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LEDs don’t attract as many biting insects, new study finds

A new study out of Bristol University suggests that LED lighting may actually be doing us more of a favour than just keeping energy costs low. In a test of what effect LEDs might have on insects, it was discovered that switching to LED lighting could massively reduce the amount of biting insects which are attracted to a light source.

While we don't want to take anything away from Bristol University, we should preface this story by stating that the study was funded by the Natural Environment Research Council and UK lighting manufacturer Integral LED, so a positive result in this case is a positive result for one of the study's benefactors. That said, the results are quite stark and suggest if we all switched to LED, we may get bitten far less in the summer.

The test saw 18 field-test sites set up with various lighting combinations of LEDs, filament and fluorescent bulbs. Insects attracted to the various light sources were then identified and categorised and the results compiled.


Ultimately, some 80 per cent of biting insects like midges, were found to be attracted to the filament lamp. A much reduced 15 per cent were attracted to the fluorescent, while only two to three per cent of recovered bugs were attracted to the two LED bubs used in testing – cool and warm white light. Total insect attraction was around four times less for LED bulbs than filament bulbs and around half as many as fluorescent.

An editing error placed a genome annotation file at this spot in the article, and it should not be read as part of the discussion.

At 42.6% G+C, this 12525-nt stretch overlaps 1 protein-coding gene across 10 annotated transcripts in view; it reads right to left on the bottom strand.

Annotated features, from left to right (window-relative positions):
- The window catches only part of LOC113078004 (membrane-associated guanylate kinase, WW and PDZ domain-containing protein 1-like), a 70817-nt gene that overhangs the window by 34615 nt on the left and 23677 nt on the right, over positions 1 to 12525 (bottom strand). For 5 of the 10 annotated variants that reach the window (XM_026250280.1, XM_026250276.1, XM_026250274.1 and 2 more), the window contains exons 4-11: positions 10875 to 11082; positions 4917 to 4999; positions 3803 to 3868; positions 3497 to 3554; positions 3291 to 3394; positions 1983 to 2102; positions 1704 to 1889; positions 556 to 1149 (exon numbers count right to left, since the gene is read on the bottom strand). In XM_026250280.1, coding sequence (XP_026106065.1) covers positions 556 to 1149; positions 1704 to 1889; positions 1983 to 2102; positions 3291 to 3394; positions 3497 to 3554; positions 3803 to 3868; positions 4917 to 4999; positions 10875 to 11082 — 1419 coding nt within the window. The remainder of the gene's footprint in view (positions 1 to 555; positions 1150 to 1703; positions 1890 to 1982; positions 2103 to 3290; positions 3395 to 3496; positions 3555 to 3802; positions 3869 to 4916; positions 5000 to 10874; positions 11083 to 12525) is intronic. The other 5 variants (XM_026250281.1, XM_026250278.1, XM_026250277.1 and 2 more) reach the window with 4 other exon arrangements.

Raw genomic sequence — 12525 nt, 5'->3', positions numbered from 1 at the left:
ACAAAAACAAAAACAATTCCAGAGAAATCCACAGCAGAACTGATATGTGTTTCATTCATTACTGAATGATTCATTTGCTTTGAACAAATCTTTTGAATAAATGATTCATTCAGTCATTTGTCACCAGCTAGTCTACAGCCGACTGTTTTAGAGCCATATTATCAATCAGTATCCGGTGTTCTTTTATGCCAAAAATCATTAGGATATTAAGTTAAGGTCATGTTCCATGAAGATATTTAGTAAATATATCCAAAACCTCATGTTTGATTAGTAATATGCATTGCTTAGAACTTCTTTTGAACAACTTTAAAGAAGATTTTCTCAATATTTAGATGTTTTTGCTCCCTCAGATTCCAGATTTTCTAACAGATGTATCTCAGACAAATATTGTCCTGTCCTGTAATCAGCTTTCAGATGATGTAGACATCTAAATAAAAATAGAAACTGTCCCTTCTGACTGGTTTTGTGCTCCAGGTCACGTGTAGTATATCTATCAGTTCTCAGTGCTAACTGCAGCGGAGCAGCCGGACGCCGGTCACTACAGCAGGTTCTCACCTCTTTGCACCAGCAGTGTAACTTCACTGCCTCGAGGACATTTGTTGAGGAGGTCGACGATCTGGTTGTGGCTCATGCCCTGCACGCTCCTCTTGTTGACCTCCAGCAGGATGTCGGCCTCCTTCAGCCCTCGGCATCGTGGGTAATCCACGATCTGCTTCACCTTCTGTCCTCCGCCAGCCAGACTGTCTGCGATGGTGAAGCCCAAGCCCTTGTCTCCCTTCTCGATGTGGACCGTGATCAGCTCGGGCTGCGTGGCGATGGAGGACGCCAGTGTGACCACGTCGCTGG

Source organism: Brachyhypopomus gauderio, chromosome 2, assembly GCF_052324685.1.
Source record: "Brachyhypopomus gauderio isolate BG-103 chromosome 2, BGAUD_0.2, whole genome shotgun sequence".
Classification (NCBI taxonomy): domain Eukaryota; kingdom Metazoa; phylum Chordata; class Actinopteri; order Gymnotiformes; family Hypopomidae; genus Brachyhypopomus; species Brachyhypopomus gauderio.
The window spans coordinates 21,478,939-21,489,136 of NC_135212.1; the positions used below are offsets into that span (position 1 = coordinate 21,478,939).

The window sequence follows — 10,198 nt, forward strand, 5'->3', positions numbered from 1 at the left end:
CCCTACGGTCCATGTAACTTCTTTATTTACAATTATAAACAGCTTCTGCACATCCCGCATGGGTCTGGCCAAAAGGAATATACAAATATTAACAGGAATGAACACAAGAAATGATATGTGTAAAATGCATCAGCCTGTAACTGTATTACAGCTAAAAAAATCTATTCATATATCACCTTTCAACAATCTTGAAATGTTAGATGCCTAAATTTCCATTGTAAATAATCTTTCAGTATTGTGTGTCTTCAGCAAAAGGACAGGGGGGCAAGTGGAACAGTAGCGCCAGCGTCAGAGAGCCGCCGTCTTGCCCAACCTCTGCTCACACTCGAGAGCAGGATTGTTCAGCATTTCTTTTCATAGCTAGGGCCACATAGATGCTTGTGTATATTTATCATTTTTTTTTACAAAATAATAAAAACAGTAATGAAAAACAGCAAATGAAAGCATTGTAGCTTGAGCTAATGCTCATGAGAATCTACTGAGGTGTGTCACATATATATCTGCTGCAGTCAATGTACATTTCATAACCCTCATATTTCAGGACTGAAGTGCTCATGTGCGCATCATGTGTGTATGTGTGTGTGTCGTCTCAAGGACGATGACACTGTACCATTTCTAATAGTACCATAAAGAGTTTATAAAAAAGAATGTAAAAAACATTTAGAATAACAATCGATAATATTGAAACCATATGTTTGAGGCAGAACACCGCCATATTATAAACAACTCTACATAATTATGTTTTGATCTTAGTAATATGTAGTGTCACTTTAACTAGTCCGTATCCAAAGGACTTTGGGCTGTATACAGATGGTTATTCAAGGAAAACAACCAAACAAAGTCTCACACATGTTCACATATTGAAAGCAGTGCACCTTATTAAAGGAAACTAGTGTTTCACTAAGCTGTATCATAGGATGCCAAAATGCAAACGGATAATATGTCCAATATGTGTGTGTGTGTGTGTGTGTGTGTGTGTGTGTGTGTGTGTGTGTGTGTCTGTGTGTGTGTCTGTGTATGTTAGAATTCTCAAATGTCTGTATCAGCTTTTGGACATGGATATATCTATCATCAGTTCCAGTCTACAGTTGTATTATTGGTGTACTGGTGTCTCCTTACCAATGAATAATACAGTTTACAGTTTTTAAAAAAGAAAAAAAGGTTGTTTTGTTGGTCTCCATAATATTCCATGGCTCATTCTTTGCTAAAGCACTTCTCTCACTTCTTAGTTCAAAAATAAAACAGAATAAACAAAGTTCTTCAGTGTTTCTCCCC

This was a surprising result, with lead researcher Dr Andy Wakefield pointing out that there was no different between attraction of the cool and warm light LEDs. That's not something that was expected, as insect vision is short shifted and therefore struggles to detect longer wave, warmer light.

Why were the biting midges attracted more so to traditional light though? The suggestion is that they may have been attracted to the heat of the more inefficient bulbs, which could be seen as body heat by the insects.

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KitGuru Says: While further research obviously needs to be done, LEDs do appear to have an interesting impact on reducing the numbers of bugs attracted, especially bothersome biting insects. It would be interesting to see what effect a growth in LED lighting could have in countries where mosquitos are prevalent.

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